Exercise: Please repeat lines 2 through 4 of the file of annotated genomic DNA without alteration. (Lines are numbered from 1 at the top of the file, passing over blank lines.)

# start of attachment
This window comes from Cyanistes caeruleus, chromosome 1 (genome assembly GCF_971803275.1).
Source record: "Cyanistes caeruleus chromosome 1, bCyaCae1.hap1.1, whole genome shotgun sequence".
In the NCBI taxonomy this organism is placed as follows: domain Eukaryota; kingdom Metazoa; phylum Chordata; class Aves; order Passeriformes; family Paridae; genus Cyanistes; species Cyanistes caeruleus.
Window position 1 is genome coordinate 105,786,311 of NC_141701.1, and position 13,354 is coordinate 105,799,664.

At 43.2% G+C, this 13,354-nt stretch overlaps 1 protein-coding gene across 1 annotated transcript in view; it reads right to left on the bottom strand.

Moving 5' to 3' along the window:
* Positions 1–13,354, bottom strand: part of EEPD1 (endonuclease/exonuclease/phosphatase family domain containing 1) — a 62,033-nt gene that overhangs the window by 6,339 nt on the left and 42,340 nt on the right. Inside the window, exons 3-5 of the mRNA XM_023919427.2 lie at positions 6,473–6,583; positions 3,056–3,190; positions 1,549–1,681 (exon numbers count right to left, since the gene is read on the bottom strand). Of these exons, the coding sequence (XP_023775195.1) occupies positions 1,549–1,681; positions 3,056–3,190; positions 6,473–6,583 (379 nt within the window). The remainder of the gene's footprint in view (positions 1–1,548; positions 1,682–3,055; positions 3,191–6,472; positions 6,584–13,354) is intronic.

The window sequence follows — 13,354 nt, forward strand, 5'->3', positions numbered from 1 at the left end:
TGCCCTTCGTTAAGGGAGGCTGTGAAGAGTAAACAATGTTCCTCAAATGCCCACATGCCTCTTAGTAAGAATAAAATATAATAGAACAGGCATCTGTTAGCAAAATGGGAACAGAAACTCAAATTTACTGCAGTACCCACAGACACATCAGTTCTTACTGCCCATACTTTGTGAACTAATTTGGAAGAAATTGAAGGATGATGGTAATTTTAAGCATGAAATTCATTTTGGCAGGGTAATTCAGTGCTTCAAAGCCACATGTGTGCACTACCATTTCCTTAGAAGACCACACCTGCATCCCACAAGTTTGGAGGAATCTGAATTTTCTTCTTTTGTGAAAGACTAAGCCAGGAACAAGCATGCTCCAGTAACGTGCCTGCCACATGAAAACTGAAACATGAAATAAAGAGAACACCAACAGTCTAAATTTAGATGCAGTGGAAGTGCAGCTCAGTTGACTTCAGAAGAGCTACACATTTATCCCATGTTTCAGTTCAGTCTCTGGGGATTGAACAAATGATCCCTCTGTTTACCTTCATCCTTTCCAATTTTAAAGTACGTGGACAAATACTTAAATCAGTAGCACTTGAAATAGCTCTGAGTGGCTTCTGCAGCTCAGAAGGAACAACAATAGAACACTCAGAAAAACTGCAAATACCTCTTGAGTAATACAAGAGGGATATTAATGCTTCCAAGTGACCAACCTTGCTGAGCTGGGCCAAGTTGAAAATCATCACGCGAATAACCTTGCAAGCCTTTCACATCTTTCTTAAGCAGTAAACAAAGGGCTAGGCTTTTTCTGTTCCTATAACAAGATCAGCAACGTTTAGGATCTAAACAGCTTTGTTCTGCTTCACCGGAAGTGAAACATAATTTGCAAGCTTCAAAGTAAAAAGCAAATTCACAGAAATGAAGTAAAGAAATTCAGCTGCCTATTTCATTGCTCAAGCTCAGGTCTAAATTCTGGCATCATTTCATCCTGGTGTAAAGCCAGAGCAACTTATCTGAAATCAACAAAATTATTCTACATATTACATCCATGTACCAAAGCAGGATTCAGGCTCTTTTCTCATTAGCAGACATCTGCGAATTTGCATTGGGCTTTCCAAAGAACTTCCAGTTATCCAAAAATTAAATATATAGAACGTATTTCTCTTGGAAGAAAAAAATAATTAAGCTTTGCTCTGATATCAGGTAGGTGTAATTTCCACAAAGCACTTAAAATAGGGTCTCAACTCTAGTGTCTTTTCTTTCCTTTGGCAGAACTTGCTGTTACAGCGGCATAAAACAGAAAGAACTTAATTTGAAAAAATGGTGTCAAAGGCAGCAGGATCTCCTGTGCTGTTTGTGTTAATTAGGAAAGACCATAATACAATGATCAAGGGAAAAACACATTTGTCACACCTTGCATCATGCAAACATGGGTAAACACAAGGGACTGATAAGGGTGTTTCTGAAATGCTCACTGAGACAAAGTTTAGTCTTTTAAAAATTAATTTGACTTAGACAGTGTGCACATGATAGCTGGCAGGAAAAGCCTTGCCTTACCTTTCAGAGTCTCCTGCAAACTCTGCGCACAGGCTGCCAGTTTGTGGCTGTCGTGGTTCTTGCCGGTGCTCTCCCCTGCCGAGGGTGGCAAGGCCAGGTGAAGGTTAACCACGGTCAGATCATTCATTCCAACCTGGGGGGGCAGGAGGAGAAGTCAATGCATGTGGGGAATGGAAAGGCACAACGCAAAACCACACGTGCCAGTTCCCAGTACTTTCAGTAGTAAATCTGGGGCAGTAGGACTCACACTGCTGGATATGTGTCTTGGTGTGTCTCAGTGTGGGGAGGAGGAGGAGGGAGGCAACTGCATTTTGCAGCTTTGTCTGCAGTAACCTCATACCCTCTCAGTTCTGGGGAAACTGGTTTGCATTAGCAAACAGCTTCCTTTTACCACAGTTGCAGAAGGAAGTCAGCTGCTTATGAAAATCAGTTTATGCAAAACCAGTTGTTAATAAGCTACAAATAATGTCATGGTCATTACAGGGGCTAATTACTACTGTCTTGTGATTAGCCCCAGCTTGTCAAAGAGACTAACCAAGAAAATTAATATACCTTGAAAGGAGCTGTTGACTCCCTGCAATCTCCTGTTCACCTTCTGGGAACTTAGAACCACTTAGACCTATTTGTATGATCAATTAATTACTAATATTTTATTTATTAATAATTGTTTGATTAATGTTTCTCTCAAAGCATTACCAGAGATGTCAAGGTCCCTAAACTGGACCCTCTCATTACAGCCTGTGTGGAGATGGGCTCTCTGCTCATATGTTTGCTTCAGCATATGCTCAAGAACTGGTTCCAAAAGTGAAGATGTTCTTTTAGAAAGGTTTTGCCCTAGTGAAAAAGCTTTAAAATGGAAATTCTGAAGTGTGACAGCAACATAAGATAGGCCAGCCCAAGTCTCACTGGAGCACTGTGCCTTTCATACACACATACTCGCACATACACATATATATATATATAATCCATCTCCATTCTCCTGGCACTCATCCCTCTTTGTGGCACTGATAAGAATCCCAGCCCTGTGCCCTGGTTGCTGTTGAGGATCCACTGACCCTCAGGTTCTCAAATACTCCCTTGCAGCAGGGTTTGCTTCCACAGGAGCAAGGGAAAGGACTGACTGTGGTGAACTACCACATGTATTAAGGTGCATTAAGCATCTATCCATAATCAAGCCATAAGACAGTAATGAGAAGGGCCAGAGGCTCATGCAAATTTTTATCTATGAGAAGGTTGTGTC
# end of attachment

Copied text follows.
Source record: "Cyanistes caeruleus chromosome 1, bCyaCae1.hap1.1, whole genome shotgun sequence".
In the NCBI taxonomy this organism is placed as follows: domain Eukaryota; kingdom Metazoa; phylum Chordata; class Aves; order Passeriformes; family Paridae; genus Cyanistes; species Cyanistes caeruleus.
Window position 1 is genome coordinate 105,786,311 of NC_141701.1, and position 13,354 is coordinate 105,799,664.